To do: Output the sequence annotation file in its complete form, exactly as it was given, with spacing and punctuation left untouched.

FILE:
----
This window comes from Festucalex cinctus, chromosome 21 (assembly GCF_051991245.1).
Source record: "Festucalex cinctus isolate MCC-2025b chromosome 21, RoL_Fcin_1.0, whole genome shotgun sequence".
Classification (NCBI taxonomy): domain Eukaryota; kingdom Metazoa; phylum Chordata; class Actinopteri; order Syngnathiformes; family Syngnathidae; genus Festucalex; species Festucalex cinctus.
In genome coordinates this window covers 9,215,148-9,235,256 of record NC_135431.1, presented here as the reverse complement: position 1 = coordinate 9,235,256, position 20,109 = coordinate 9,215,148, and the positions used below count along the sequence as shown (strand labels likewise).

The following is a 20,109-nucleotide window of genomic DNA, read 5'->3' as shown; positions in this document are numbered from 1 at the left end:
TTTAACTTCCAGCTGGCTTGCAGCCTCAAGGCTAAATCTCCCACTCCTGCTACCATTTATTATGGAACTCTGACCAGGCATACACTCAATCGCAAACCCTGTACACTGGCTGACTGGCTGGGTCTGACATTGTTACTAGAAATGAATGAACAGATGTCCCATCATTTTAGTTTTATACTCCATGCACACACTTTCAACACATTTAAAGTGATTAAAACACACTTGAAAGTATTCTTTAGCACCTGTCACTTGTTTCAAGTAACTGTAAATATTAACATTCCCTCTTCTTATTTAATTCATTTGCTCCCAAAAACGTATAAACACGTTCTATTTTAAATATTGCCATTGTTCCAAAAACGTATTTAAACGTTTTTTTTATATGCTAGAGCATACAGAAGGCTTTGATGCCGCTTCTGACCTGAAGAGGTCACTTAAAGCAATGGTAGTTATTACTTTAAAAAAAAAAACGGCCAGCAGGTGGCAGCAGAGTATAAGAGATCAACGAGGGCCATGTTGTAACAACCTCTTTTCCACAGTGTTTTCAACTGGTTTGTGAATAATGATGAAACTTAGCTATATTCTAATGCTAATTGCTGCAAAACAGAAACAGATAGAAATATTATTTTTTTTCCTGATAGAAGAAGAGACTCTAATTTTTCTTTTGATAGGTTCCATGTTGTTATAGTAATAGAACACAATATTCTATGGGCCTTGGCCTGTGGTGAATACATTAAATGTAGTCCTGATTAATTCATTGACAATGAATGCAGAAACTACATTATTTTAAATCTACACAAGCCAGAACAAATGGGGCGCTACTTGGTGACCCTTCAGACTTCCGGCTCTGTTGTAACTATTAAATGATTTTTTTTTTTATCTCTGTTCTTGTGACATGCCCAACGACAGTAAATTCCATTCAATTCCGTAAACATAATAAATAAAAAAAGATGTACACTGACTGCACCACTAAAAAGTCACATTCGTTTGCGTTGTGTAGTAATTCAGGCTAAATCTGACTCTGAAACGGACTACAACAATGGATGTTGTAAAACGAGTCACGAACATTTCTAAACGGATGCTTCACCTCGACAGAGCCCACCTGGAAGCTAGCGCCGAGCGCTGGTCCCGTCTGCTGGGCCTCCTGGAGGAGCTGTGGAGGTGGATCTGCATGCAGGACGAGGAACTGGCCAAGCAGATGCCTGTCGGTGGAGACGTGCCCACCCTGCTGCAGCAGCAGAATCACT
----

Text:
This window comes from Festucalex cinctus, chromosome 21 (assembly GCF_051991245.1).
Source record: "Festucalex cinctus isolate MCC-2025b chromosome 21, RoL_Fcin_1.0, whole genome shotgun sequence".
Classification (NCBI taxonomy): domain Eukaryota; kingdom Metazoa; phylum Chordata; class Actinopteri; order Syngnathiformes; family Syngnathidae; genus Festucalex; species Festucalex cinctus.
In genome coordinates this window covers 9,215,148-9,235,256 of record NC_135431.1, presented here as the reverse complement: position 1 = coordinate 9,235,256, position 20,109 = coordinate 9,215,148, and the positions used below count along the sequence as shown (strand labels likewise).

The following is a 20,109-nucleotide window of genomic DNA, read 5'->3' as shown; positions in this document are numbered from 1 at the left end:
TTTAACTTCCAGCTGGCTTGCAGCCTCAAGGCTAAATCTCCCACTCCTGCTACCATTTATTATGGAACTCTGACCAGGCATACACTCAATCGCAAACCCTGTACACTGGCTGACTGGCTGGGTCTGACATTGTTACTAGAAATGAATGAACAGATGTCCCATCATTTTAGTTTTATACTCCATGCACACACTTTCAACACATTTAAAGTGATTAAAACACACTTGAAAGTATTCTTTAGCACCTGTCACTTGTTTCAAGTAACTGTAAATATTAACATTCCCTCTTCTTATTTAATTCATTTGCTCCCAAAAACGTATAAACACGTTCTATTTTAAATATTGCCATTGTTCCAAAAACGTATTTAAACGTTTTTTTTATATGCTAGAGCATACAGAAGGCTTTGATGCCGCTTCTGACCTGAAGAGGTCACTTAAAGCAATGGTAGTTATTACTTTAAAAAAAAAAACGGCCAGCAGGTGGCAGCAGAGTATAAGAGATCAACGAGGGCCATGTTGTAACAACCTCTTTTCCACAGTGTTTTCAACTGGTTTGTGAATAATGATGAAACTTAGCTATATTCTAATGCTAATTGCTGCAAAACAGAAACAGATAGAAATATTATTTTTTTTCCTGATAGAAGAAGAGACTCTAATTTTTCTTTTGATAGGTTCCATGTTGTTATAGTAATAGAACACAATATTCTATGGGCCTTGGCCTGTGGTGAATACATTAAATGTAGTCCTGATTAATTCATTGACAATGAATGCAGAAACTACATTATTTTAAATCTACACAAGCCAGAACAAATGGGGCGCTACTTGGTGACCCTTCAGACTTCCGGCTCTGTTGTAACTATTAAATGATTTTTTTTTTTATCTCTGTTCTTGTGACATGCCCAACGACAGTAAATTCCATTCAATTCCGTAAACATAATAAATAAAAAAAGATGTACACTGACTGCACCACTAAAAAGTCACATTCGTTTGCGTTGTGTAGTAATTCAGGCTAAATCTGACTCTGAAACGGACTACAACAATGGATGTTGTAAAACGAGTCACGAACATTTCTAAACGGATGCTTCACCTCGACAGAGCCCACCTGGAAGCTAGCGCCGAGCGCTGGTCCCGTCTGCTGGGCCTCCTGGAGGAGCTGTGGAGGTGGATCTGCATGCAGGACGAGGAACTGGCCAAGCAGATGCCTGTCGGTGGAGACGTGCCCACCCTGCTGCAGCAGCAGAATCACT